The charger can handle my old IMR cell even at 2A, but the curve looks a bit funny. The reason is the rather high restart voltage and the old cell. The cell has a considerable voltage drop when charging is finished and this makes the charger restart, until the cell is stays above 4.15 volt when charge is terminated.
The same happens at 0.5A.
Charging cells, that is not worn down, works without any strange termination problems.
There is no problem charging two cells at once with 1A. The temperature trace is from the coolest cell (See IR phot).
Charger needs about 1A for 1A charging.
M1: 38,4°C, M2: 30,3°C, M3: 32,1°C, M4: 53,4°C, HS1: 57,4°C
IR photo is for 1A chargign. With the electronic at one side, it will only heat one battery.
M1: 37,6°C, M2: 30,7°C, M3: 50,9°C, M4: 43,3°C, HS1: 57,2°C
There is no problem charging two cells at once with 2A. The temperature trace is from the coolest cell (See IR phot).
Charger needs about 1.8A for 2A charging.
M1: 49,1°C, M2: 38,7°C, M3: 78,0°C, M4: 40,7°C, HS1: 83,0°C
With 2A charging the charger and batteries get hotter.
M1: 49,9°C, M2: 38,5°C, M3: 72,6°C, M4: 56,7°C, HS1: 83,0°C
The charger uses a slowly ramping current when starting charging.
This slow ramp is also used when changing charge current. Measurements USB output
- Only slot #2 (The one farthest from the connector side) can be used for usb output.
- Turns usb output off after 40 seconds when load is below 27mA, but much faster when unloaded.
- Background light on display is on when usb output is active.
- Display shows a battery symbol when usb output is active, the number of bars indicates the battery charge state.
- Charger uses about 28mA when usb output is on, but not loaded.
- Usb output is coded as Apple 1A
The load sweep shows that it can deliver 1A, before the voltage drops and at 1.3A the output is turned off. This is a good design.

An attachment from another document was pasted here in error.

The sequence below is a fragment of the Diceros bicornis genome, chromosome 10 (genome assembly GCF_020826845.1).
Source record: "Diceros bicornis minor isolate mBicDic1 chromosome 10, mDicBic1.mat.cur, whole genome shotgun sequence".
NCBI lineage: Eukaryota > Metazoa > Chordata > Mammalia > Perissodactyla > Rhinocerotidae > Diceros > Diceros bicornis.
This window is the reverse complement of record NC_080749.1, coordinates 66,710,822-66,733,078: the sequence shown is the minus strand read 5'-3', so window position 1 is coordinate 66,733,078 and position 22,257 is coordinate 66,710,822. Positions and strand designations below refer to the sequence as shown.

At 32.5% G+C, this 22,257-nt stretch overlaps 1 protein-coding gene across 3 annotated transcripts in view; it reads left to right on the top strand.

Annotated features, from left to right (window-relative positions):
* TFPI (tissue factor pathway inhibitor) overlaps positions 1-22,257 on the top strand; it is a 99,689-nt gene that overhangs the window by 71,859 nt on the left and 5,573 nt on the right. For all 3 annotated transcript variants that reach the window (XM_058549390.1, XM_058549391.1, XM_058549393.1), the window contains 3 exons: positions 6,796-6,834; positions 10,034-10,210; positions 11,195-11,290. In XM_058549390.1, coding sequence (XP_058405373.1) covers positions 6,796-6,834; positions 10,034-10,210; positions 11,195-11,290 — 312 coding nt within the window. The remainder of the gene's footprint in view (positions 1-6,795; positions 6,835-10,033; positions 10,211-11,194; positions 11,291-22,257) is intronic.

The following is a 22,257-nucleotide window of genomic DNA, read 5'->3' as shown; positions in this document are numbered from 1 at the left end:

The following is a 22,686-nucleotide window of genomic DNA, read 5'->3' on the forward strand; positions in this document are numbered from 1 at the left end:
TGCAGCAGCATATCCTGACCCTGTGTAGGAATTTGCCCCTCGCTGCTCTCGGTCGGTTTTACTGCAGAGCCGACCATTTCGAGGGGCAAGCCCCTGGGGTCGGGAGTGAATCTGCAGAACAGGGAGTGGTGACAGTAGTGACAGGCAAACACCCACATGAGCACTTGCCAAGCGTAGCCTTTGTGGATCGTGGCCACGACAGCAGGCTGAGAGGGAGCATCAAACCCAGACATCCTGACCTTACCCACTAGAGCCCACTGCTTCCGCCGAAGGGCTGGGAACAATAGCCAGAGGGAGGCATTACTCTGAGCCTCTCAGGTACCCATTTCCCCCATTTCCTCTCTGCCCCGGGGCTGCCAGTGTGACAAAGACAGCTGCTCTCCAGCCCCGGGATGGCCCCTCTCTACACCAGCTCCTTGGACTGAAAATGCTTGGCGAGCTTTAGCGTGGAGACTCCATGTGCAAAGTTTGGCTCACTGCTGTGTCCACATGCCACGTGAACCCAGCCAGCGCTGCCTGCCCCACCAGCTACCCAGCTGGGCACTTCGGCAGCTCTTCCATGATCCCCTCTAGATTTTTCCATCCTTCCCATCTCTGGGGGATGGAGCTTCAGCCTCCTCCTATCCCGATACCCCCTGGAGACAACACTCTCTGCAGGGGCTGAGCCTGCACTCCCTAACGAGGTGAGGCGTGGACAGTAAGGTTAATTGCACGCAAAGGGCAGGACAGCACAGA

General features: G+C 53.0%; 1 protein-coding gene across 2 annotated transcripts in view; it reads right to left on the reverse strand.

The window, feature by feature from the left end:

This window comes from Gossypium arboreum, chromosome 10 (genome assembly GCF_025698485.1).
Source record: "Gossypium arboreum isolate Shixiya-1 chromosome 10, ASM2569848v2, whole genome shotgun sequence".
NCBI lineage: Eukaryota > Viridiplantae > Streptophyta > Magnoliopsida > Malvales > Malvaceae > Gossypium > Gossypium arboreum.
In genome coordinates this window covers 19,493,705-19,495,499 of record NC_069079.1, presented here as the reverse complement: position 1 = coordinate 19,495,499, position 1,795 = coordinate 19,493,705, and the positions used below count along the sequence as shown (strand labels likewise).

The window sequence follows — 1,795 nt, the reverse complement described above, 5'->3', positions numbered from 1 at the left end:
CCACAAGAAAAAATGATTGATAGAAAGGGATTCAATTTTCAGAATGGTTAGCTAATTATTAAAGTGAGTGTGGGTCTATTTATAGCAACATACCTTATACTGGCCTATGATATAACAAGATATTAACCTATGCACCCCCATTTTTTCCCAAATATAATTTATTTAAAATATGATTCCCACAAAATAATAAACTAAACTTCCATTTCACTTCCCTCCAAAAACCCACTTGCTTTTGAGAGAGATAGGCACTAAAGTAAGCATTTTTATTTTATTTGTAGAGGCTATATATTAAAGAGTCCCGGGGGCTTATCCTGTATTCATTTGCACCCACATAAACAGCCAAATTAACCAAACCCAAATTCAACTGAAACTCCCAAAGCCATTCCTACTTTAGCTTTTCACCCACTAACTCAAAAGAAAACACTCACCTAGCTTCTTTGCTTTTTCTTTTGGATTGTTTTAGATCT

At 0.5A output it has a stable voltage for more than 2.5 hours with 3100mAh batteries.
2600mAh means a bit shorter runtime, but due to the higher voltage not very much shorter.
3400mAh gives longer runtime.
Increasing the current to 1A does not work very well, it has problems keeping the voltage up and the efficiency is down to 70%.
At 1A the noise is 25mV rms and 155mVpp.
At 0.5A the noise is 12mV rms and 80mVpp.
Testing with 2500 volt and 5000 volt between mains and low volt side, did not show any safety problems. Conclusion
It is nice to see a charger that tries a different design and also works fine when charging. With the 3 charge current it supports a wide range of battery sizes and fairly fast charging (The charge current could be optimized, to make it a bit faster). I would have liked a cooler battery when charging at 2A, but for a compact charger without any fan it is difficult to do.
The usb output is fine for 0.5A, but could be better at 1A.
The final verdict must be that it is a good LiIon charger. Notes
The charger was supplied by Efest for a review.
Here is an explanation on how I did the above charge curves: How do I test a charger Read more about how I test USB power supplies and chargers